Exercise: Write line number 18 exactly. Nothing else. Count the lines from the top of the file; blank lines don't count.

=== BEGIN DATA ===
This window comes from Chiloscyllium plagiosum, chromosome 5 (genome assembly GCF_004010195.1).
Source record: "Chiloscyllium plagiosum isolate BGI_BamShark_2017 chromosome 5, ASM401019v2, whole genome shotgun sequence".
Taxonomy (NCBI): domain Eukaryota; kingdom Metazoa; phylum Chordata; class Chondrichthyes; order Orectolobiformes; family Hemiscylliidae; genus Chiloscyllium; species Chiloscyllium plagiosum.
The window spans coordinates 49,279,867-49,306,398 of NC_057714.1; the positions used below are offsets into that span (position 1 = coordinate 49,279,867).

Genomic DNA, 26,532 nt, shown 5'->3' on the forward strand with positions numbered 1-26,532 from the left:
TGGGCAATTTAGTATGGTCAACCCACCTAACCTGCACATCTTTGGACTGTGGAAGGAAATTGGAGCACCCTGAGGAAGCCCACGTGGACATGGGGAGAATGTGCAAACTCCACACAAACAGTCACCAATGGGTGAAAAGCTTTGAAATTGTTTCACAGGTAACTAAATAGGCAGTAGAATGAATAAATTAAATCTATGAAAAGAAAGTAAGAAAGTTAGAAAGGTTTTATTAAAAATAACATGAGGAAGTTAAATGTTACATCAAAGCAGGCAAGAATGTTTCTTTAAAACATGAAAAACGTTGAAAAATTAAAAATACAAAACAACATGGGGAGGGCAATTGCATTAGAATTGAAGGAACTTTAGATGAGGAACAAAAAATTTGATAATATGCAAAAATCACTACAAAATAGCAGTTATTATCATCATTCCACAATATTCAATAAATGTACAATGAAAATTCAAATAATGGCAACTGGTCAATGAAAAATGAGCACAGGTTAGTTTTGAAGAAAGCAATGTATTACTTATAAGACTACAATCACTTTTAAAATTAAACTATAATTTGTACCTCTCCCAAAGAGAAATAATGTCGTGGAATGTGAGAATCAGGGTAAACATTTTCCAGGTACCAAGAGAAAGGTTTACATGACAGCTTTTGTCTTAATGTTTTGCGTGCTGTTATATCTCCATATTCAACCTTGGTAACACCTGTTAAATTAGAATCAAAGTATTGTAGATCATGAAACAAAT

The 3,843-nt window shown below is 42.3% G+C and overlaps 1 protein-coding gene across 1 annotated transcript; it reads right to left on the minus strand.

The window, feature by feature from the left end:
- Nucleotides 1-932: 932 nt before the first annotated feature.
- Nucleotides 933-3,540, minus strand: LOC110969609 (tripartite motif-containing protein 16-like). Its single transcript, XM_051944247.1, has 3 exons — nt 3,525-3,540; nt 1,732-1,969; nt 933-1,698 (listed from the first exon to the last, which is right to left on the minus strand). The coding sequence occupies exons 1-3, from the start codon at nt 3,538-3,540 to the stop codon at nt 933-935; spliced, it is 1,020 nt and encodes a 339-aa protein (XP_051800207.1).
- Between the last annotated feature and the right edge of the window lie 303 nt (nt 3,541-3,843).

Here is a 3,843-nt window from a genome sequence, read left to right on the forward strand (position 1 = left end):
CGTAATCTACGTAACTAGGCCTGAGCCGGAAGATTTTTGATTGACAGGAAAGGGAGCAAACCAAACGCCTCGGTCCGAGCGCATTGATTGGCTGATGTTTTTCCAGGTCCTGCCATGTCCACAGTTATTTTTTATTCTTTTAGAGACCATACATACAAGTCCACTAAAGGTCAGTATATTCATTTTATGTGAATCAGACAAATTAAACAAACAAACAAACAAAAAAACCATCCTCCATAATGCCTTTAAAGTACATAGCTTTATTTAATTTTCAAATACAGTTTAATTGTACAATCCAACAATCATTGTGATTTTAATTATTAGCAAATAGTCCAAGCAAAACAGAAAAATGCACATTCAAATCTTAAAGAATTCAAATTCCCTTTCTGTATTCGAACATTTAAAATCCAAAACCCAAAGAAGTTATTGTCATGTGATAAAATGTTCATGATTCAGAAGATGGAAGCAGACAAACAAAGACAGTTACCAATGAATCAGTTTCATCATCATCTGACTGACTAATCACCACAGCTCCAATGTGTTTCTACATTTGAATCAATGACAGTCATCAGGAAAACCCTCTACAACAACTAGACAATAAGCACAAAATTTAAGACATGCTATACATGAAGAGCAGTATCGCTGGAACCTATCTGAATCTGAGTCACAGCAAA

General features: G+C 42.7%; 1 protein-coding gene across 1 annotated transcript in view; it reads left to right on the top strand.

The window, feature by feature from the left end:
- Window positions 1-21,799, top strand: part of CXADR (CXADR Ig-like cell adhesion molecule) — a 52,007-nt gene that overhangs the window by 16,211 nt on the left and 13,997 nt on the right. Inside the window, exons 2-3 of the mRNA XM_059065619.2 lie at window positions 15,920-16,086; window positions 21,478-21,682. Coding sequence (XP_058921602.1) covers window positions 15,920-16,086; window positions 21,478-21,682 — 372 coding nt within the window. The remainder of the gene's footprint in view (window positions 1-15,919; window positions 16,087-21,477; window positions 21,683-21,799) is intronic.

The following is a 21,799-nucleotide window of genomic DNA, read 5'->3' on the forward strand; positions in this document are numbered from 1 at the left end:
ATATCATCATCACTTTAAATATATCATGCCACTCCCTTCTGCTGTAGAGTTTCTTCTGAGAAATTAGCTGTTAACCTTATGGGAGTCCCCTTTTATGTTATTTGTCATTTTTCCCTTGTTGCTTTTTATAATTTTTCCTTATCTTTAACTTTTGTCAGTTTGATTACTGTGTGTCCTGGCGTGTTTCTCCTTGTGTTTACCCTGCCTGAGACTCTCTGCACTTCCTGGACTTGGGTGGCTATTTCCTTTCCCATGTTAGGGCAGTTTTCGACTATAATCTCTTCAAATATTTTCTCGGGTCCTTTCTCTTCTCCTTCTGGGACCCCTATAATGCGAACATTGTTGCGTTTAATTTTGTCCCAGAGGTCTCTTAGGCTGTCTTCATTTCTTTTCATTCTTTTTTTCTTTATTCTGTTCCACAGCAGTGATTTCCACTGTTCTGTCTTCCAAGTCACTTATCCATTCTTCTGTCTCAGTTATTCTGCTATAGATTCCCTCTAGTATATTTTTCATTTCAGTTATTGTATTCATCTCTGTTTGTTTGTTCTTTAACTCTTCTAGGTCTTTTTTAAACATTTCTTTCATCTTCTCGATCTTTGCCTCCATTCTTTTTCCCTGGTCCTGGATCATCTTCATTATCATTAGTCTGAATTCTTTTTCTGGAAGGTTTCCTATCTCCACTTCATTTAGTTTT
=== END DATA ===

ATATCATCATCACTTTAAATATATCATGCCACTCCCTTCTGCTGTAGAGTTTCTTCTGAGAAATTAGCTGTTAACCTTATGGGAGTCCCCTTTTATGTTATTTGTCATTTTTCCCTTGTTGCTTTTTATAATTTTTCCTTATCTTTAACTTTTGTCAGTTTGATTACTGTGTGTCCTGGCGTGTTTCTCCTTGTGTTTACCCTGCCTGAGACTCTCTGCACTTCCTGGACTTGGGTGGCTATTTCCTTTCCCATGTTAGGGCAGTTTTCGACTATAATCTCTTCAAATATTTTCTCGGGTCCTTTCTCTTCTCCTTCTGGGACCCCTATAATGCGAACATTGTTGCGTTTAATTTTGTCCCAGAGGTCTCTTAGGCTGTCTTCATTTCTTTTCATTCTTTTTTTCTTTATTCTGTTCCACAGCAGTGATTTCCACTGTTCTGTCTTCCAAGTCACTTATCCATTCTTCTGTCTCAGTTATTCTGCTATAGATTCCCTCTAGTATATTTTTCATTTCAGTTATTGTATTCATCTCTGTTTGTTTGTTCTTTAACTCTTCTAGGTCTTTTTTAAACATTTCTTTCATCTTCTCGATCTTTGCCTCCATTCTTTTTCCCTGGTCCTGGATCATCTTCATTATCATTAGTCTGAATTCTTTTTCTGGAAGGTTTCCTATCTCCACTTCATTTAGTTTT